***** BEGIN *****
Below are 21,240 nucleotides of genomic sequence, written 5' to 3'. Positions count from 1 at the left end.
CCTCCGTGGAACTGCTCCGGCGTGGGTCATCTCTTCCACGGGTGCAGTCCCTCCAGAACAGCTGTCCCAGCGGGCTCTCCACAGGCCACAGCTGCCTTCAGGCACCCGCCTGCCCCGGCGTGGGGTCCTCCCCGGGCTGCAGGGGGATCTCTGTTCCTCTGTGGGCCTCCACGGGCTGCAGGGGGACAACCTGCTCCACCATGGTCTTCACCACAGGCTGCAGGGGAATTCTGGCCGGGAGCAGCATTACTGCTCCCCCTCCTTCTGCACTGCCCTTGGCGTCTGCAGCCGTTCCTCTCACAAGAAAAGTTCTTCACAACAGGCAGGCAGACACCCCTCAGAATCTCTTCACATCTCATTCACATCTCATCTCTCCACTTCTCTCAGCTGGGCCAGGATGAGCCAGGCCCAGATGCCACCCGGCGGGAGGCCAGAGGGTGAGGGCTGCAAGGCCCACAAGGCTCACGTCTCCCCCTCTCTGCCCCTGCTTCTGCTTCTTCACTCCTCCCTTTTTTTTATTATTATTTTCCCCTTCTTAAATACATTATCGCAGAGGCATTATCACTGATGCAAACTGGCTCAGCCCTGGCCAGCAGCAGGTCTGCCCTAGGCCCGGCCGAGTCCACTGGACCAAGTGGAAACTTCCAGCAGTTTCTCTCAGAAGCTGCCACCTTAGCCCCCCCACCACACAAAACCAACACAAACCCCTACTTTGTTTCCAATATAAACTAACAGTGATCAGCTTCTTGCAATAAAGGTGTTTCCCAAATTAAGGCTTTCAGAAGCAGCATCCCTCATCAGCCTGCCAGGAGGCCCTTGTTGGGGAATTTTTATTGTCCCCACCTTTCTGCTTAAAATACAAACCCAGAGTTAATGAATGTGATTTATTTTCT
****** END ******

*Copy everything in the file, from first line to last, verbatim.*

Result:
Below are 21,240 nucleotides of genomic sequence, written 5' to 3'. Positions count from 1 at the left end.
CCTCCGTGGAACTGCTCCGGCGTGGGTCATCTCTTCCACGGGTGCAGTCCCTCCAGAACAGCTGTCCCAGCGGGCTCTCCACAGGCCACAGCTGCCTTCAGGCACCCGCCTGCCCCGGCGTGGGGTCCTCCCCGGGCTGCAGGGGGATCTCTGTTCCTCTGTGGGCCTCCACGGGCTGCAGGGGGACAACCTGCTCCACCATGGTCTTCACCACAGGCTGCAGGGGAATTCTGGCCGGGAGCAGCATTACTGCTCCCCCTCCTTCTGCACTGCCCTTGGCGTCTGCAGCCGTTCCTCTCACAAGAAAAGTTCTTCACAACAGGCAGGCAGACACCCCTCAGAATCTCTTCACATCTCATTCACATCTCATCTCTCCACTTCTCTCAGCTGGGCCAGGATGAGCCAGGCCCAGATGCCACCCGGCGGGAGGCCAGAGGGTGAGGGCTGCAAGGCCCACAAGGCTCACGTCTCCCCCTCTCTGCCCCTGCTTCTGCTTCTTCACTCCTCCCTTTTTTTTATTATTATTTTCCCCTTCTTAAATACATTATCGCAGAGGCATTATCACTGATGCAAACTGGCTCAGCCCTGGCCAGCAGCAGGTCTGCCCTAGGCCCGGCCGAGTCCACTGGACCAAGTGGAAACTTCCAGCAGTTTCTCTCAGAAGCTGCCACCTTAGCCCCCCCACCACACAAAACCAACACAAACCCCTACTTTGTTTCCAATATAAACTAACAGTGATCAGCTTCTTGCAATAAAGGTGTTTCCCAAATTAAGGCTTTCAGAAGCAGCATCCCTCATCAGCCTGCCAGGAGGCCCTTGTTGGGGAATTTTTATTGTCCCCACCTTTCTGCTTAAAATACAAACCCAGAGTTAATGAATGTGATTTATTTTCT